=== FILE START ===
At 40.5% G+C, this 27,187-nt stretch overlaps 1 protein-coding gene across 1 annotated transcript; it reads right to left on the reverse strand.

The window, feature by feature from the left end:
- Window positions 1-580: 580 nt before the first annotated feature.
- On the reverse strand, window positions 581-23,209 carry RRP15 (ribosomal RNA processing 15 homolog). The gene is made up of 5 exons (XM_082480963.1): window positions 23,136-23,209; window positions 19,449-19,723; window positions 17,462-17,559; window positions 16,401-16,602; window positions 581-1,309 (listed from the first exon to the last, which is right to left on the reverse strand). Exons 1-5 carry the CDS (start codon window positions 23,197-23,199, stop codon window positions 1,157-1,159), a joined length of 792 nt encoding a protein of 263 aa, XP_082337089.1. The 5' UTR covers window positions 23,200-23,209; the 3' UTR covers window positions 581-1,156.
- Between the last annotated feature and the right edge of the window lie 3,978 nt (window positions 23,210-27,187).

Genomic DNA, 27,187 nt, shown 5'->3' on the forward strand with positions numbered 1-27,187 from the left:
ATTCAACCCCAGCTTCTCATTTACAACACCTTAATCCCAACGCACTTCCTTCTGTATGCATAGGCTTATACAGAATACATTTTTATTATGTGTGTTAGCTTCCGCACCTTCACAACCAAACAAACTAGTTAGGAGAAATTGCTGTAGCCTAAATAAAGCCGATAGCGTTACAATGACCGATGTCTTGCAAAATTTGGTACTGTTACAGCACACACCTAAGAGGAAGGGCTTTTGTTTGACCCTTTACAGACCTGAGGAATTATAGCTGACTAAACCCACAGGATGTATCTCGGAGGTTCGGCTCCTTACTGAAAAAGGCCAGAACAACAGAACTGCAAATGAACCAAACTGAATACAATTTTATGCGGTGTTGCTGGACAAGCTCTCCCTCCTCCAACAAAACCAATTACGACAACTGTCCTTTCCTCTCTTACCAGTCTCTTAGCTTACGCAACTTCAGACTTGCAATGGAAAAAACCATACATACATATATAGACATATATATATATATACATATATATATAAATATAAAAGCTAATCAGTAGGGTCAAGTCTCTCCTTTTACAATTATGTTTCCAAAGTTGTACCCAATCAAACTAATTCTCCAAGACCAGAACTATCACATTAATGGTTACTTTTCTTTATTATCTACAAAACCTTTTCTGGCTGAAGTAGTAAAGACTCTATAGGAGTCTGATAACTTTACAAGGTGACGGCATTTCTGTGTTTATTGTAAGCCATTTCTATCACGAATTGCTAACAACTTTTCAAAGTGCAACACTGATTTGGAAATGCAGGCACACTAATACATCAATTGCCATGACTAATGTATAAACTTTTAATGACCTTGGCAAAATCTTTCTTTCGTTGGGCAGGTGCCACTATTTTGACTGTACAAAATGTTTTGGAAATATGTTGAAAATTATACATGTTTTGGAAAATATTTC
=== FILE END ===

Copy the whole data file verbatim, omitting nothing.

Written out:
At 40.5% G+C, this 27,187-nt stretch overlaps 1 protein-coding gene across 1 annotated transcript; it reads right to left on the reverse strand.

The window, feature by feature from the left end:
- Window positions 1-580: 580 nt before the first annotated feature.
- On the reverse strand, window positions 581-23,209 carry RRP15 (ribosomal RNA processing 15 homolog). The gene is made up of 5 exons (XM_082480963.1): window positions 23,136-23,209; window positions 19,449-19,723; window positions 17,462-17,559; window positions 16,401-16,602; window positions 581-1,309 (listed from the first exon to the last, which is right to left on the reverse strand). Exons 1-5 carry the CDS (start codon window positions 23,197-23,199, stop codon window positions 1,157-1,159), a joined length of 792 nt encoding a protein of 263 aa, XP_082337089.1. The 5' UTR covers window positions 23,200-23,209; the 3' UTR covers window positions 581-1,156.
- Between the last annotated feature and the right edge of the window lie 3,978 nt (window positions 23,210-27,187).

Genomic DNA, 27,187 nt, shown 5'->3' on the forward strand with positions numbered 1-27,187 from the left:
ATTCAACCCCAGCTTCTCATTTACAACACCTTAATCCCAACGCACTTCCTTCTGTATGCATAGGCTTATACAGAATACATTTTTATTATGTGTGTTAGCTTCCGCACCTTCACAACCAAACAAACTAGTTAGGAGAAATTGCTGTAGCCTAAATAAAGCCGATAGCGTTACAATGACCGATGTCTTGCAAAATTTGGTACTGTTACAGCACACACCTAAGAGGAAGGGCTTTTGTTTGACCCTTTACAGACCTGAGGAATTATAGCTGACTAAACCCACAGGATGTATCTCGGAGGTTCGGCTCCTTACTGAAAAAGGCCAGAACAACAGAACTGCAAATGAACCAAACTGAATACAATTTTATGCGGTGTTGCTGGACAAGCTCTCCCTCCTCCAACAAAACCAATTACGACAACTGTCCTTTCCTCTCTTACCAGTCTCTTAGCTTACGCAACTTCAGACTTGCAATGGAAAAAACCATACATACATATATAGACATATATATATATATACATATATATATAAATATAAAAGCTAATCAGTAGGGTCAAGTCTCTCCTTTTACAATTATGTTTCCAAAGTTGTACCCAATCAAACTAATTCTCCAAGACCAGAACTATCACATTAATGGTTACTTTTCTTTATTATCTACAAAACCTTTTCTGGCTGAAGTAGTAAAGACTCTATAGGAGTCTGATAACTTTACAAGGTGACGGCATTTCTGTGTTTATTGTAAGCCATTTCTATCACGAATTGCTAACAACTTTTCAAAGTGCAACACTGATTTGGAAATGCAGGCACACTAATACATCAATTGCCATGACTAATGTATAAACTTTTAATGACCTTGGCAAAATCTTTCTTTCGTTGGGCAGGTGCCACTATTTTGACTGTACAAAATGTTTTGGAAATATGTTGAAAATTATACATGTTTTGGAAAATATTTC